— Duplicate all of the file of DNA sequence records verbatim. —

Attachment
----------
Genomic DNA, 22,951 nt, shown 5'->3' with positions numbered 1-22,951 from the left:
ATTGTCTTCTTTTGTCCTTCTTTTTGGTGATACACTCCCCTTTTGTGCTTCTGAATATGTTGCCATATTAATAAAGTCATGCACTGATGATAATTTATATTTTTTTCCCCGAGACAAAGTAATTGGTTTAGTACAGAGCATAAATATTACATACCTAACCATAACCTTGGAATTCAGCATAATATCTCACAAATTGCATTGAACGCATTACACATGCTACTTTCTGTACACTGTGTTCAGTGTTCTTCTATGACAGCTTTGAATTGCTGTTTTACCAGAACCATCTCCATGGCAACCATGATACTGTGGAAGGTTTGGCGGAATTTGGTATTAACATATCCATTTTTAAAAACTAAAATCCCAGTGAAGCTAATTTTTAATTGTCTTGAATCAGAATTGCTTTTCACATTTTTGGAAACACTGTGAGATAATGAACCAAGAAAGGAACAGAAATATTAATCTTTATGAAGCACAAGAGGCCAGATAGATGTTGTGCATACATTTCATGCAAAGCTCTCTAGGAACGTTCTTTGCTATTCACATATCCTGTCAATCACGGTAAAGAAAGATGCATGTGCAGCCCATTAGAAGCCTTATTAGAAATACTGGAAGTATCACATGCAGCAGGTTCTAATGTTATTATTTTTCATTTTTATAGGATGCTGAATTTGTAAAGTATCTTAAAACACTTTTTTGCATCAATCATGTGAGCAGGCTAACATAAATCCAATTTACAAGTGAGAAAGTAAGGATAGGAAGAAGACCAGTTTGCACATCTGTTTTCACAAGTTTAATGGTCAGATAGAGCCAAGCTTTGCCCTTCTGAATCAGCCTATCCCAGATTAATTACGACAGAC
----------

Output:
Genomic DNA, 22,951 nt, shown 5'->3' with positions numbered 1-22,951 from the left:
ATTGTCTTCTTTTGTCCTTCTTTTTGGTGATACACTCCCCTTTTGTGCTTCTGAATATGTTGCCATATTAATAAAGTCATGCACTGATGATAATTTATATTTTTTTCCCCGAGACAAAGTAATTGGTTTAGTACAGAGCATAAATATTACATACCTAACCATAACCTTGGAATTCAGCATAATATCTCACAAATTGCATTGAACGCATTACACATGCTACTTTCTGTACACTGTGTTCAGTGTTCTTCTATGACAGCTTTGAATTGCTGTTTTACCAGAACCATCTCCATGGCAACCATGATACTGTGGAAGGTTTGGCGGAATTTGGTATTAACATATCCATTTTTAAAAACTAAAATCCCAGTGAAGCTAATTTTTAATTGTCTTGAATCAGAATTGCTTTTCACATTTTTGGAAACACTGTGAGATAATGAACCAAGAAAGGAACAGAAATATTAATCTTTATGAAGCACAAGAGGCCAGATAGATGTTGTGCATACATTTCATGCAAAGCTCTCTAGGAACGTTCTTTGCTATTCACATATCCTGTCAATCACGGTAAAGAAAGATGCATGTGCAGCCCATTAGAAGCCTTATTAGAAATACTGGAAGTATCACATGCAGCAGGTTCTAATGTTATTATTTTTCATTTTTATAGGATGCTGAATTTGTAAAGTATCTTAAAACACTTTTTTGCATCAATCATGTGAGCAGGCTAACATAAATCCAATTTACAAGTGAGAAAGTAAGGATAGGAAGAAGACCAGTTTGCACATCTGTTTTCACAAGTTTAATGGTCAGATAGAGCCAAGCTTTGCCCTTCTGAATCAGCCTATCCCAGATTAATTACGACAGAC